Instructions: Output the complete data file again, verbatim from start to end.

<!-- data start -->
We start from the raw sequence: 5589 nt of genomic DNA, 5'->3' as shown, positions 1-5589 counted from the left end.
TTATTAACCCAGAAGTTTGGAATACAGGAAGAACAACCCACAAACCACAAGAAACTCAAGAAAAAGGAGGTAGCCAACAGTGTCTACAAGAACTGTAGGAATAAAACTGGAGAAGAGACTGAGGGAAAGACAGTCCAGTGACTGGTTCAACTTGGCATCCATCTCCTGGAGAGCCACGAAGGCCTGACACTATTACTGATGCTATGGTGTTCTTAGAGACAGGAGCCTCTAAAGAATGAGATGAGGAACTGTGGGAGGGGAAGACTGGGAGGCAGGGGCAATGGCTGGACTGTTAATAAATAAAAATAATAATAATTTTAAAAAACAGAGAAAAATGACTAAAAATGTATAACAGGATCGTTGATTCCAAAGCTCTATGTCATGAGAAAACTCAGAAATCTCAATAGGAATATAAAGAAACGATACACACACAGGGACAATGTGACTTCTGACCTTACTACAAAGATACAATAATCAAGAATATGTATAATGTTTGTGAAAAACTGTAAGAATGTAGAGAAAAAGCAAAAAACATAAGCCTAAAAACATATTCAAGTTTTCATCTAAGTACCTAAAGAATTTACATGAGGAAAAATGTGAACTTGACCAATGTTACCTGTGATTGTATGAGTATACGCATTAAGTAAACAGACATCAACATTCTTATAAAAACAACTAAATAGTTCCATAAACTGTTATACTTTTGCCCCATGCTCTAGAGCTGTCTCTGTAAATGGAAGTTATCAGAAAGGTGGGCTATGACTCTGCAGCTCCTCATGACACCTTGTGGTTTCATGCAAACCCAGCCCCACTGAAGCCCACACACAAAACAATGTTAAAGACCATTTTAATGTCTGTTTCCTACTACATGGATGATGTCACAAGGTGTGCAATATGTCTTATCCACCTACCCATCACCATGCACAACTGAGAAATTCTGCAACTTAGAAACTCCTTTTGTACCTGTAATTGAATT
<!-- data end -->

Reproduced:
We start from the raw sequence: 5589 nt of genomic DNA, 5'->3' as shown, positions 1-5589 counted from the left end.
TTATTAACCCAGAAGTTTGGAATACAGGAAGAACAACCCACAAACCACAAGAAACTCAAGAAAAAGGAGGTAGCCAACAGTGTCTACAAGAACTGTAGGAATAAAACTGGAGAAGAGACTGAGGGAAAGACAGTCCAGTGACTGGTTCAACTTGGCATCCATCTCCTGGAGAGCCACGAAGGCCTGACACTATTACTGATGCTATGGTGTTCTTAGAGACAGGAGCCTCTAAAGAATGAGATGAGGAACTGTGGGAGGGGAAGACTGGGAGGCAGGGGCAATGGCTGGACTGTTAATAAATAAAAATAATAATAATTTTAAAAAACAGAGAAAAATGACTAAAAATGTATAACAGGATCGTTGATTCCAAAGCTCTATGTCATGAGAAAACTCAGAAATCTCAATAGGAATATAAAGAAACGATACACACACAGGGACAATGTGACTTCTGACCTTACTACAAAGATACAATAATCAAGAATATGTATAATGTTTGTGAAAAACTGTAAGAATGTAGAGAAAAAGCAAAAAACATAAGCCTAAAAACATATTCAAGTTTTCATCTAAGTACCTAAAGAATTTACATGAGGAAAAATGTGAACTTGACCAATGTTACCTGTGATTGTATGAGTATACGCATTAAGTAAACAGACATCAACATTCTTATAAAAACAACTAAATAGTTCCATAAACTGTTATACTTTTGCCCCATGCTCTAGAGCTGTCTCTGTAAATGGAAGTTATCAGAAAGGTGGGCTATGACTCTGCAGCTCCTCATGACACCTTGTGGTTTCATGCAAACCCAGCCCCACTGAAGCCCACACACAAAACAATGTTAAAGACCATTTTAATGTCTGTTTCCTACTACATGGATGATGTCACAAGGTGTGCAATATGTCTTATCCACCTACCCATCACCATGCACAACTGAGAAATTCTGCAACTTAGAAACTCCTTTTGTACCTGTAATTGAATT